The global pandemic forced the film industry to adapt its practices. The primary driver of these changes was the economic imperative for production to continue. Similarly, film production courses had to deploy new methods to enable student films to be produced. Through this proces new and often creative working methods were devised. This necessity for change also allowed for a critical reassessment of standardised industrial filmmaking – this emphasised that until this point there had been a general unwillingness to reflect upon the industrial production and educational norm, with its ecological unsustainability, exclusive practices and embedded hierarchies. So, the imposing of ‘restrictions’ in fact became an opportunity for creative discovery and to rethink practice related possibilities. In this paper the authors will draw on their experience of teaching MA Film Practice, at Arts University Bournemouth, and the need to reimagine disciplinary engagement and devise new curriculum components. This process transformed restrictions into ‘creative parameters’. It also focused the course’s practice based research ethos and enhanced the student reflexive and reflective development. These innovations are now embedded in the course’s structure and have facilitated a departmental debate concerning ‘standardised’ working methods (copying historical normative models), and how we can foster a more inclusive and inventive learning environment. Further to this, the graduating students, now emerging reflective practitioners – more socially, ethically and conceptually aware – can potentially affect new standards and approaches to film production, and in doing so promote original and diverse work, as well as embracing inclusive and ecologically sustainable methodologies. This paper will consider the instructiveness of this academic innovation and its potential to inform future film practice.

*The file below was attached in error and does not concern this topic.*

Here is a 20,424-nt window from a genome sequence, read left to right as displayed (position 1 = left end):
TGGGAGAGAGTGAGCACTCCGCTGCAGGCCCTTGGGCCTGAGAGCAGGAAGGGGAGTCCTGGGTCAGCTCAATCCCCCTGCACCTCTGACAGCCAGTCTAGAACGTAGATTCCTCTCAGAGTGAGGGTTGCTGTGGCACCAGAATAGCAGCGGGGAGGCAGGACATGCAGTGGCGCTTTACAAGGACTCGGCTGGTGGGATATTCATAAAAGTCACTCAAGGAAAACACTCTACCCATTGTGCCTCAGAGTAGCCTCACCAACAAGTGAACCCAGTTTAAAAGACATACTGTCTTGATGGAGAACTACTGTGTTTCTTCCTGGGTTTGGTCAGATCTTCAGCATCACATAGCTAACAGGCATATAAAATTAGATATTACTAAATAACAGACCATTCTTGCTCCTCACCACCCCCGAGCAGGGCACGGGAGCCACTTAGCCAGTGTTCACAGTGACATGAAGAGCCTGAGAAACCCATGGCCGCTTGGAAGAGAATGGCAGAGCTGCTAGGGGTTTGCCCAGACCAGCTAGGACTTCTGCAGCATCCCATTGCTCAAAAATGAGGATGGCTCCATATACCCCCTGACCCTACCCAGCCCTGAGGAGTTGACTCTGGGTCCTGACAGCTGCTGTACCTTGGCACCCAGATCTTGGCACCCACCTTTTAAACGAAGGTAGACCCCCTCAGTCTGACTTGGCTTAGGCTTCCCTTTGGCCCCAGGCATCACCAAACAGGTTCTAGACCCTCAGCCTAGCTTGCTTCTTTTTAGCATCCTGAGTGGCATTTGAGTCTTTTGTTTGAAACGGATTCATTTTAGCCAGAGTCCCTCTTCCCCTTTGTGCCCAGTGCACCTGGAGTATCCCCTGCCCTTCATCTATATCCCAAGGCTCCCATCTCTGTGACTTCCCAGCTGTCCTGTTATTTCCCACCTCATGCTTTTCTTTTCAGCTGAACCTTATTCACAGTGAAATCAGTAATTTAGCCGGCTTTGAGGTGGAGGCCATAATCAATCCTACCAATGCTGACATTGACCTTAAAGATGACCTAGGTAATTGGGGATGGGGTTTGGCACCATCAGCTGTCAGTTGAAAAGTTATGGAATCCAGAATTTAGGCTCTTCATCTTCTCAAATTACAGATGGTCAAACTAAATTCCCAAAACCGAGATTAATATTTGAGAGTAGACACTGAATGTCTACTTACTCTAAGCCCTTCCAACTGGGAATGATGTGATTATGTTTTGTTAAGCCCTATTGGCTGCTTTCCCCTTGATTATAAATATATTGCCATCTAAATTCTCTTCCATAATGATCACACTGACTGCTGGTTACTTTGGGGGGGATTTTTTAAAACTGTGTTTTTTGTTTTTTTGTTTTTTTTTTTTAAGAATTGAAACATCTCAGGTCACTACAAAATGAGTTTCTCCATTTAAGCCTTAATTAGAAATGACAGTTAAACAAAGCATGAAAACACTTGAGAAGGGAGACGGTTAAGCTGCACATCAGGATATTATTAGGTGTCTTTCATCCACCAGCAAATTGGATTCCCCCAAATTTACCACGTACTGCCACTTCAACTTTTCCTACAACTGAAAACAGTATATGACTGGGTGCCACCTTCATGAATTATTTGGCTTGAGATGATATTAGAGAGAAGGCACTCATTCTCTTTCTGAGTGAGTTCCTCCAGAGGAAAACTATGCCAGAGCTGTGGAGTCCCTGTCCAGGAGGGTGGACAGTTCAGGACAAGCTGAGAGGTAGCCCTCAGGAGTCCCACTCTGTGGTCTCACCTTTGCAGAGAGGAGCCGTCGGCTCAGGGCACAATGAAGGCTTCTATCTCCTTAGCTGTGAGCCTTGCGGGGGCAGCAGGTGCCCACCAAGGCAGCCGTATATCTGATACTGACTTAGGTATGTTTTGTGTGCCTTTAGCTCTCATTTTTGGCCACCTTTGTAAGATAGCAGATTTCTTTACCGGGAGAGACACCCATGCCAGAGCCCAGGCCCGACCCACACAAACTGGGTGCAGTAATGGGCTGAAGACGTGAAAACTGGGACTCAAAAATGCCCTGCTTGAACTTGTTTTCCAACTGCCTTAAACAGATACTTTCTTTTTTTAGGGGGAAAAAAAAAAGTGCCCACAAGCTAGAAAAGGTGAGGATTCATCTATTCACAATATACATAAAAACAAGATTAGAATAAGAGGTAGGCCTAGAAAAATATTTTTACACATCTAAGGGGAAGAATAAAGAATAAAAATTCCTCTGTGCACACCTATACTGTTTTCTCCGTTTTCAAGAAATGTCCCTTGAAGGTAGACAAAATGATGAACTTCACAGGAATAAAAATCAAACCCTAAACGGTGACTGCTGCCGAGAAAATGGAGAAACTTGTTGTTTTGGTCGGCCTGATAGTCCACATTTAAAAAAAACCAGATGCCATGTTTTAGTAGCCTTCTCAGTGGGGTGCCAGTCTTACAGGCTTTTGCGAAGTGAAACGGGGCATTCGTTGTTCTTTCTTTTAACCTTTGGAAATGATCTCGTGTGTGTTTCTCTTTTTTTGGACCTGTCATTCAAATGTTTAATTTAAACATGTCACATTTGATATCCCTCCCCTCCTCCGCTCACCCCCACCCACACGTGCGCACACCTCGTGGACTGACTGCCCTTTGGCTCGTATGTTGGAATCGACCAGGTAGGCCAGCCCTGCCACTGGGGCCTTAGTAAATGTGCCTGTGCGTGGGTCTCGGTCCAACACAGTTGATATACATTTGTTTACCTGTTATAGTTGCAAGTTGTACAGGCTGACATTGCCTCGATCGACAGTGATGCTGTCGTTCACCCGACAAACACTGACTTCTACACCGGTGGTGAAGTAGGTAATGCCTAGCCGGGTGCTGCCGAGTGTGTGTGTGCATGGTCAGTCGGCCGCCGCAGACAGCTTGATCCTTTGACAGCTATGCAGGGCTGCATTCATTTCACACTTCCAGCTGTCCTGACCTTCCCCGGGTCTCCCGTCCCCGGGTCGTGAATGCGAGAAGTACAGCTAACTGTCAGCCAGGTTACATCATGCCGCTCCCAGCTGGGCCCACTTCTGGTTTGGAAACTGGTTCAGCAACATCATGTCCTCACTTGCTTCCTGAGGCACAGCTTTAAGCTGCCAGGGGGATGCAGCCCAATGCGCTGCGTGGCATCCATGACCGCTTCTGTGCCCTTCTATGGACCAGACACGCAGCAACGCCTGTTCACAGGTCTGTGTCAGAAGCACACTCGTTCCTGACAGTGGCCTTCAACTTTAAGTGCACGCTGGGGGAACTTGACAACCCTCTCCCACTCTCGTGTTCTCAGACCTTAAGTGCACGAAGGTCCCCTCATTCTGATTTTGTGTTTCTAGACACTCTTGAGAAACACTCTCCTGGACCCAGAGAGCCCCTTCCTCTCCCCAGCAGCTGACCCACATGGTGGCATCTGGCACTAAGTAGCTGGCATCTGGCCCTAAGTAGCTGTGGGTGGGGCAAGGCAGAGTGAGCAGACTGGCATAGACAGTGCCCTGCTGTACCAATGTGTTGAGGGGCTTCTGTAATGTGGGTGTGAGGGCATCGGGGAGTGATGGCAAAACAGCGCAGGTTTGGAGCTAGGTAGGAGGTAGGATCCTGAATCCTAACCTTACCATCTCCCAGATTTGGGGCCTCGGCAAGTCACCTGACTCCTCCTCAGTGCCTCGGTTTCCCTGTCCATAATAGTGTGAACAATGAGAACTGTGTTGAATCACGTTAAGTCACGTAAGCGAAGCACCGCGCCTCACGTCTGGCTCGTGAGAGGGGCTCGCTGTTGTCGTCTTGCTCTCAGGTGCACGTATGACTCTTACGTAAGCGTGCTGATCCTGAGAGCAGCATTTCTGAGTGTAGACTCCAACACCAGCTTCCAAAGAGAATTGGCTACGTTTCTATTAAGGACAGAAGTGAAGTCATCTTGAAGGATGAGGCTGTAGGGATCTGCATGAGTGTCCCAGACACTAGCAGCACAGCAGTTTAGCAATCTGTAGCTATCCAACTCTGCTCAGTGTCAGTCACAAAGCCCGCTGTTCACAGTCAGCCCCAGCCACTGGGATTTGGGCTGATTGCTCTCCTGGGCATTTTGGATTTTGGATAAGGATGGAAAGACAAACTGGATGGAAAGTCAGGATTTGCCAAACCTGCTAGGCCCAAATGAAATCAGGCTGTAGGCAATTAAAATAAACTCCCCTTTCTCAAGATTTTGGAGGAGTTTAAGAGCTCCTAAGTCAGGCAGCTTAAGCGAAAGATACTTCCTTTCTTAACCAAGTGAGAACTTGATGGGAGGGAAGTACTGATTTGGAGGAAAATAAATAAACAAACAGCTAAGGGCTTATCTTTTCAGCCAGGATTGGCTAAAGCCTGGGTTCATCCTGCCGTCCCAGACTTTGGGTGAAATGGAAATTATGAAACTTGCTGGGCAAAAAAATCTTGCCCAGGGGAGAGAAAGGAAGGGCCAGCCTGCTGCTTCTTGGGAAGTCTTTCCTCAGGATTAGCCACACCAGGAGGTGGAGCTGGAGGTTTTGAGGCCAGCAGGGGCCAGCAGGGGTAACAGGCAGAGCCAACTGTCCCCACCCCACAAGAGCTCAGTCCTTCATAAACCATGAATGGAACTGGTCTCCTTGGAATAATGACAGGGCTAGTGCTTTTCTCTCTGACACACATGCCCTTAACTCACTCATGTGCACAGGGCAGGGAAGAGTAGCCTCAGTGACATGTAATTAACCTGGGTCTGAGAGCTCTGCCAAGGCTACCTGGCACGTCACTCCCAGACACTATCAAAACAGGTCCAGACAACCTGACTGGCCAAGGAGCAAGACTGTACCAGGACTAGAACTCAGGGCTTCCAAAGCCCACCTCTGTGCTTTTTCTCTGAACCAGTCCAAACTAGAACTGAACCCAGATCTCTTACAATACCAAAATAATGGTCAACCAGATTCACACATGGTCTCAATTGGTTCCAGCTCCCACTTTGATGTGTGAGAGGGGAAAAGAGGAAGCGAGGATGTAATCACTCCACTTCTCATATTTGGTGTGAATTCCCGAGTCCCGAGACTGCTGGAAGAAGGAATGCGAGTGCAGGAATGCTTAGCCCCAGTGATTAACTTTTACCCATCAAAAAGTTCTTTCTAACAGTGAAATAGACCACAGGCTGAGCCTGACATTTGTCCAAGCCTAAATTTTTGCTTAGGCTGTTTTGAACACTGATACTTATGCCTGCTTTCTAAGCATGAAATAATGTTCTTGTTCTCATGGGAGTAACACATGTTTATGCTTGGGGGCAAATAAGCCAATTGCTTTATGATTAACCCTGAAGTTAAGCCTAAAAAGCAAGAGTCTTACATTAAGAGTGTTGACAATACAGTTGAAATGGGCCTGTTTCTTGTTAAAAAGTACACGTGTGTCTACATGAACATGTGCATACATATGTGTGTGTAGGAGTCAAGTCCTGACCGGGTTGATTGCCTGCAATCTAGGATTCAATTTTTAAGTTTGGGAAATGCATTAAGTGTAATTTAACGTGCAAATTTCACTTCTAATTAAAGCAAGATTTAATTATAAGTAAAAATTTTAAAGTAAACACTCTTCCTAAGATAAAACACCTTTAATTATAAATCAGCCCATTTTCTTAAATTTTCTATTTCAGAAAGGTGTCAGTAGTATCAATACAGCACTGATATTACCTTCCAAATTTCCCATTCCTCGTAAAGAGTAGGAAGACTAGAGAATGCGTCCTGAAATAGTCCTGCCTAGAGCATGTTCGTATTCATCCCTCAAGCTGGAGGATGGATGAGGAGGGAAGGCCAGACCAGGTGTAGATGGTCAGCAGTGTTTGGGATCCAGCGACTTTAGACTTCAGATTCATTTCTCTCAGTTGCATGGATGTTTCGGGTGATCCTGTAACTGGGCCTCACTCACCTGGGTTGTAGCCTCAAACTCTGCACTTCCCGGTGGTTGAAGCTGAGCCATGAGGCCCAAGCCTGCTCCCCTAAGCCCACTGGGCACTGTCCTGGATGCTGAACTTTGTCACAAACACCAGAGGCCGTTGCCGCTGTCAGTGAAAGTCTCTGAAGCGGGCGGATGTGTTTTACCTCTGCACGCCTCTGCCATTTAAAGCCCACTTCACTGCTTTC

Dr. Andrew Vallance is MA Film Practice course leader and Associate Professor at Arts University Bournemouth. He studied his master’s and PhD at the Royal College of Art. His thesis considered film and memory. He is also an artist, curator and writer. He co-founded Contact with Simon Payne and together they have developed numerous projects initially Assembly: A Survey of Recent British Artists’ Film and Video, 2008-13 (Tate Britain) and most recently the publication Film Talks: 15 Conversations on Experimental Cinema.
Robert Hardcastle is Senior Lecturer in Film Production at Arts University Bournemouth. His practice-based interdisciplinary research is about devising creative methodologies to explore sounds role in the creation of place and identities, and to provide new perspectives by re-imagining and re-enacting silenced or missing voices. Robert has worked as a sound designer and re-recording mixer, most recently on television documentary films.